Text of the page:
The Bob Willis Fund has been set up to raise money for prostate cancer research and awareness.
Prostate cancer is the number one diagnosed cancer in the UK, killing 11,000 men a year.
Yet, there is no national screening programme. The current prostate-antigen (PSA) test is unreliable: it doesn’t work for everyone, and it didn’t work for Bob.
We need better and quicker ways to detect prostate cancer. This is the core purpose of TheBob Willis Fund, with the majority of the money raised going to specific prostate cancer diagnosis projects.
Your donation could help save a life like Bob’s.
More about the Bob Willis Fund
Bob Willis, the former England Cricket Captain, the hero of Headingley 1981 and much loved Sky Sports Broadcaster, was a healthy 66-year-old when he was diagnosed with Prostate Cancer in April 2016.
Bob had regular PSA tests, but his urine flow had started to weaken, and a urinary tract infection took him to the doctor. This time the PSA was very slightly raised, so Bob was sent to see a urologist who assured him there was nothing to worry about. Six weeks later, Bob returned, and it was recommended he had an MRI scan and a biopsy. The results were devastating. It was advanced Prostate Cancer that had spread into his bones. Even then, we were told it wasn’t immediately life-threatening, but it would be in 3-5 years without treatment. Bob underwent every treatment thrown at him without complaint. He died 3 years and 8 months later in December 2019, aged 70.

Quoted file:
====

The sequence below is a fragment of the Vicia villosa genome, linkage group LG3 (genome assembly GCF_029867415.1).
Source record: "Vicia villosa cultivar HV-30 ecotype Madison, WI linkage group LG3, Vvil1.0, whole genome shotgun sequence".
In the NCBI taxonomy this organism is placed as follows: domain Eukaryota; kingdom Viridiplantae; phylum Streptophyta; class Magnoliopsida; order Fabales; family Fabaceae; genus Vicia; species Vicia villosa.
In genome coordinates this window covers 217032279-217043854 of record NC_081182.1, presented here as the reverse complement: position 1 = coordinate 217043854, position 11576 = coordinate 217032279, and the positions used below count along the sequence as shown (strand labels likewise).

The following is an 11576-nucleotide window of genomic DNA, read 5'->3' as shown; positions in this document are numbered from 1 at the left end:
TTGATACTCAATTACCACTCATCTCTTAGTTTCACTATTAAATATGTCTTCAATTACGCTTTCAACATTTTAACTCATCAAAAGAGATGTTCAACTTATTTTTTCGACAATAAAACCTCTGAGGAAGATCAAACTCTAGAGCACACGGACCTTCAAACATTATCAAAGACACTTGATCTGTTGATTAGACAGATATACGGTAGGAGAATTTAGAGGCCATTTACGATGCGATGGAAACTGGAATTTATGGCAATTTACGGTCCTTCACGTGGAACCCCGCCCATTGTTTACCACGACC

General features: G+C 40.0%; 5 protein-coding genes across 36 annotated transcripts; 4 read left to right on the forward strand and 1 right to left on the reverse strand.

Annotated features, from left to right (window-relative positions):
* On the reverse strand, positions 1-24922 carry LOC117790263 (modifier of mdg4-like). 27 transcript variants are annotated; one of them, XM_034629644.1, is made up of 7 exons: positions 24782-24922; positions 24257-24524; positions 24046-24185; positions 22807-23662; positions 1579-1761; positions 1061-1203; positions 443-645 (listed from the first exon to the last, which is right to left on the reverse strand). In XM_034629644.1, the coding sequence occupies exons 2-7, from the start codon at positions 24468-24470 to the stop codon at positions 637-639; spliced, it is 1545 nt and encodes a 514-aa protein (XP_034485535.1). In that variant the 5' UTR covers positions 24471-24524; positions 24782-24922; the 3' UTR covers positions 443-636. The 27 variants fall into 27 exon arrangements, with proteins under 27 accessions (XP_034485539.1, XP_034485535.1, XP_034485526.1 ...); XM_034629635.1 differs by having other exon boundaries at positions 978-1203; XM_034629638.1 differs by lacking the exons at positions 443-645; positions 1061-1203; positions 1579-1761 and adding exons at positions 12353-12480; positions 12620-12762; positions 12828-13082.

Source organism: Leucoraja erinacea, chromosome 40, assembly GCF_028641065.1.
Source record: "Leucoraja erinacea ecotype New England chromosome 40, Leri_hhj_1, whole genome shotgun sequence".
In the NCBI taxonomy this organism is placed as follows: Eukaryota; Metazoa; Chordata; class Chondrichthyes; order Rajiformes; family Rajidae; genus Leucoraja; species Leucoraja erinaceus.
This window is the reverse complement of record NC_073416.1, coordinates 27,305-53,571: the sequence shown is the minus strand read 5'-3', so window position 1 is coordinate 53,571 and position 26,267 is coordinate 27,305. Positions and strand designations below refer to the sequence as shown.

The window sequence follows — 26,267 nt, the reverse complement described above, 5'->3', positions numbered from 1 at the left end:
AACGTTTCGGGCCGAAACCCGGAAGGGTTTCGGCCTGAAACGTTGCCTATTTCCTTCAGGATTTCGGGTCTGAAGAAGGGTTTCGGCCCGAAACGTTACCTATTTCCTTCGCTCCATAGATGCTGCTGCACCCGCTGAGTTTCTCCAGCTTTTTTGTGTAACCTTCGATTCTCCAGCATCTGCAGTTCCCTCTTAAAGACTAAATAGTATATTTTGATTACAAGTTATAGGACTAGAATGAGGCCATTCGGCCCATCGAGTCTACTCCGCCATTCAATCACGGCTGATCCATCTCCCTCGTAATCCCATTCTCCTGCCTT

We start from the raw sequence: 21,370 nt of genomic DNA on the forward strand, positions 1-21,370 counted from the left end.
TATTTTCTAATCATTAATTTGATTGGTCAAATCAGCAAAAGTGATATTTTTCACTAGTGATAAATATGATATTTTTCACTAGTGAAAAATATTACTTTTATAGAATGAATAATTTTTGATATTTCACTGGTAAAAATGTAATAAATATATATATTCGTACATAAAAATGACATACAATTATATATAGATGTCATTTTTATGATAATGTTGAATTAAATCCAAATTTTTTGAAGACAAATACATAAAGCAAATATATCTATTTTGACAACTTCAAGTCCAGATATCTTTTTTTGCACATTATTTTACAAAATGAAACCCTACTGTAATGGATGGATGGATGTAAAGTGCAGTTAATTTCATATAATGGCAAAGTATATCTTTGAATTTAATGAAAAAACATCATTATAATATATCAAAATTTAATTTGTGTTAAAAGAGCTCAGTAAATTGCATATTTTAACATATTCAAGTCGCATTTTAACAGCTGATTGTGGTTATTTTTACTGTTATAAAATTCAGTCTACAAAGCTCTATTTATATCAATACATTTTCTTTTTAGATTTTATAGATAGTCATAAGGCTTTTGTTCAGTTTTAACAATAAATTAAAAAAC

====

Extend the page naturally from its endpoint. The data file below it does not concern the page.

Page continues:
Bob’s story proves there is still so much research needed. Prostate Cancer is the Number 1 diagnosed cancer in the UK. It kills 11000 men a year. ONE MAN EVERY 45 MINUTES. And yet there is still no national screening programme, and the current PSA test, while a good indicator of the risk of Prostate Cancer for most men, didn’t work for Bob.
The Money Raised to date.
Last year The Bob Willis Fund raised over £1,000,000, which has helped support some ground-breaking research into a better diagnosis of prostate cancer. Funding has gone to Prostate Cancer UK, The Institute of Cancer Research and The University of East Anglia, which is exploring blood tests, urine tests and genetic mapping to give us more tools to detect the disease earlier. These tools will help in our aim to have a national screening programme for prostate cancer in the next 3-5 years. Something that may have saved Bob’s life if it had been in place. To find out more about the impact of your money, click here.